2017 Mission: Zero Awards – Medium Employer Category

2017 Mission: Zero Awards – Medium Employer Category

The Mission: Zero Awards were created to highlight businesses that succeed in keeping their employees both safe and healthy in and out of work. These awards are given to businesses and organizations that go above and beyond the accepted standards of employee training, wellness initiatives and workplace safety. Awards are given out to three separate categories: small businesses, medium businesses, and large businesses. Through recognizing innovations and diminishing rates of accidents or incidents in various businesses the Mission: Zero Awards inspire other businesses to make safety the top priority.


First Place: Saskatchewan Opportunities

Set aside seven minutes at the start of each work day to stretch. That’s the approach of the employees at Saskatchewan Opportunities Corp­oration, and Van Isman is all in favour of it.

The President and CEO feels that taking just a few minutes each day to loosen your muscles and joints could go a long way in preventing workplace injuries. And seeing as how the company hasn’t experienced a single time-lost injury in five years, the routine seems to be working.

A leading member of his grounds­keeping team leads staff in a brief stretch at the beginning of each day. “I want everyone treated the same way one of my family members would be treated,” Isman said. “I want them to be treated in a way where there’s not an opportunity for them to be injured. There are a lot of things that can happen to a person and you want to make sure everyone is taking the right steps to prevent those things from happening.”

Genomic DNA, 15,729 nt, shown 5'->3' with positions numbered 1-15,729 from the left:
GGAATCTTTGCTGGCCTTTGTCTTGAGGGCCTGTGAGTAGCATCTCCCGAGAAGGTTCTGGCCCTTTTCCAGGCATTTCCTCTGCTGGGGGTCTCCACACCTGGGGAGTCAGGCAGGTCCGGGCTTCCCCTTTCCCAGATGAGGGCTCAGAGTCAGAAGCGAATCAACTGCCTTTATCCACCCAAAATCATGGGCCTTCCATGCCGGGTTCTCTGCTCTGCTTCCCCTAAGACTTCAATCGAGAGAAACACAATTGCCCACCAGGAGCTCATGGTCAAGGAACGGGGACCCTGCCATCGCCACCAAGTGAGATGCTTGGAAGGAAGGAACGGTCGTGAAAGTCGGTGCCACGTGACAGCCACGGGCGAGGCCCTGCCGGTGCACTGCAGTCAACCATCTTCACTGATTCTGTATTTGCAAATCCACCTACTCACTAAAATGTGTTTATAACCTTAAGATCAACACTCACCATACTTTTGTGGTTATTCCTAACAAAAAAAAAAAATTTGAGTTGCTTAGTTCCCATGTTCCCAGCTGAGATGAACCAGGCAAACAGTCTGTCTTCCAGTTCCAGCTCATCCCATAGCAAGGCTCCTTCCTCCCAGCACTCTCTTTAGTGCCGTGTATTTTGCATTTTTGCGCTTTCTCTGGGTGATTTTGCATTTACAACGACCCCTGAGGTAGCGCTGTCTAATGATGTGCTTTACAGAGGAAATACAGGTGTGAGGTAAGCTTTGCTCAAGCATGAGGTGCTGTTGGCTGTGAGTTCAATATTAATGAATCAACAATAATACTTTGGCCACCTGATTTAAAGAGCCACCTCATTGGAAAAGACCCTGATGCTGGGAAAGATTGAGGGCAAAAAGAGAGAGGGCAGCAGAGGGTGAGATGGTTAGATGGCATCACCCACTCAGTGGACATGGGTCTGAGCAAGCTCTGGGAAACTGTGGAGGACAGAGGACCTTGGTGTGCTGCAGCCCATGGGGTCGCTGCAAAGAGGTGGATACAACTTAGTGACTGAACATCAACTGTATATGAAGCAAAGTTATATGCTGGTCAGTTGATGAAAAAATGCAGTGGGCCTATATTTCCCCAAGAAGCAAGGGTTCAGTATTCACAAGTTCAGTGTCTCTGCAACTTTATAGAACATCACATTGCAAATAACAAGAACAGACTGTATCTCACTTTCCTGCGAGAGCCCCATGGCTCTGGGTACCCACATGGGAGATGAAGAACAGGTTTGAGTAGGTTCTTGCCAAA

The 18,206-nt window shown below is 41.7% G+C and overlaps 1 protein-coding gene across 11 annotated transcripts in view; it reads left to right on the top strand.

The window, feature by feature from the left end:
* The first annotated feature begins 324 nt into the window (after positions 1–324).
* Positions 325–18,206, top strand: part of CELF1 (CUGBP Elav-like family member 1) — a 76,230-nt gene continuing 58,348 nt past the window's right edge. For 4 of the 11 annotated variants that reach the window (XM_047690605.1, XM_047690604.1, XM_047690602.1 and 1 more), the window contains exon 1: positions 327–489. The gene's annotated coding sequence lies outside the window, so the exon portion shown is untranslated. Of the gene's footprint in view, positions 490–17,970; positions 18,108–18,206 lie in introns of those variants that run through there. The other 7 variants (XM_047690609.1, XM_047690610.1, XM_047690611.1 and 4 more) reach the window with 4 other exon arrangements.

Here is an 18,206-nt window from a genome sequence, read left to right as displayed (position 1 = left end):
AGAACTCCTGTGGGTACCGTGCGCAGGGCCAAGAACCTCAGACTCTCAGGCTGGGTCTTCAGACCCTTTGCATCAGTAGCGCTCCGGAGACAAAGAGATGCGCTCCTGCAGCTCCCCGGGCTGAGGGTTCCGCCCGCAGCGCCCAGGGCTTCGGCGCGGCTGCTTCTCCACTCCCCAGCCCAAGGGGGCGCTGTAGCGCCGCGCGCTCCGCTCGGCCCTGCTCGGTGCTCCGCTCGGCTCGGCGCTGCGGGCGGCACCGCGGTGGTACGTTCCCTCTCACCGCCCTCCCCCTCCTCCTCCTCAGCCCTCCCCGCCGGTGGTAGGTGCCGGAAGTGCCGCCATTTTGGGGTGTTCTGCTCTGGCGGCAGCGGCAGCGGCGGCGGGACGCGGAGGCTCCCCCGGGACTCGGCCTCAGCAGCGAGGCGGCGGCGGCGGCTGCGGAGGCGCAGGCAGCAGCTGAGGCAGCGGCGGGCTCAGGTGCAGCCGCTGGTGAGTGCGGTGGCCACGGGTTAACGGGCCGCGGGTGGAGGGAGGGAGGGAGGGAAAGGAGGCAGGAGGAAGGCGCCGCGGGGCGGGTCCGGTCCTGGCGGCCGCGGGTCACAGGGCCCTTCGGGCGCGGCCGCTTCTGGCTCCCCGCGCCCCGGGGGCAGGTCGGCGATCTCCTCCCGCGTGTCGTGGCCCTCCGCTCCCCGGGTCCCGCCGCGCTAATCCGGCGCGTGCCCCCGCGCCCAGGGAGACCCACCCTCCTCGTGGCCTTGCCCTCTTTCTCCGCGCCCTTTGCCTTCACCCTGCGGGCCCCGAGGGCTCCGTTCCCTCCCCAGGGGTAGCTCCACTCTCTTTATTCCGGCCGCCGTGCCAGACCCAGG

“Safety is our most important priority. It’s very consistent with the commitment made when signed the Health and Safety Leadership Charter.”

Isman believes the development a safety culture involves engagement and communication from all staff. Health and safety policies and procedures have been created and it is part of an employee’s job to make sure they’re clear with the rights and responsibilities. There are at least six policies that employees must review annually and then sign a document that shows they have reviewed those policies.

Safety is taken very seriously at Saskatchewan Opportunities Corp. Approximately 90 per cent of its supervisors have attended OHS training, with the remaining few planning to attend this summer. As well, two department heads have been trained in mental health first aid. All staff attend regular safety meetings, and a recent employee survey revealed that 95 per cent of staff feel that health and safety is very important at the workplace.

“It’s not like we have thousands of employees working here, but we do have a sizable group. And to not have anyone miss work because of an injury is a good thing,” Isman said. “And it’s good business, too. It impacts our WCB premiums. It’s not only the right thing to do, but it’s good for business as well.”


Second Place: Discovery Co-op

All it took was one injury to an employee while on the job for things to change at Discovery Co-Operative Limited in North Battleford.

“We believe safety is the number one thing we think about here,” said Mike Nord, general manager at DCL. “That wasn’t always the case – it may have been the eighth or ninth thing we thought about until somebody got hurt. And then that changed our approach. We wanted to and needed to change that culture.”

Nord and DCL signed the Health & Safety Leadership Charter and he and his staff have adopted safety as a primary focus. That initiative is in the open for everyone to see. Staff at FCL follow four basics guidelines – safety, courtesy, service and efficiency. Reminders are posted in every department. They’re currently in the process of developing an internal health and safety charter, one that each employee will need to sign.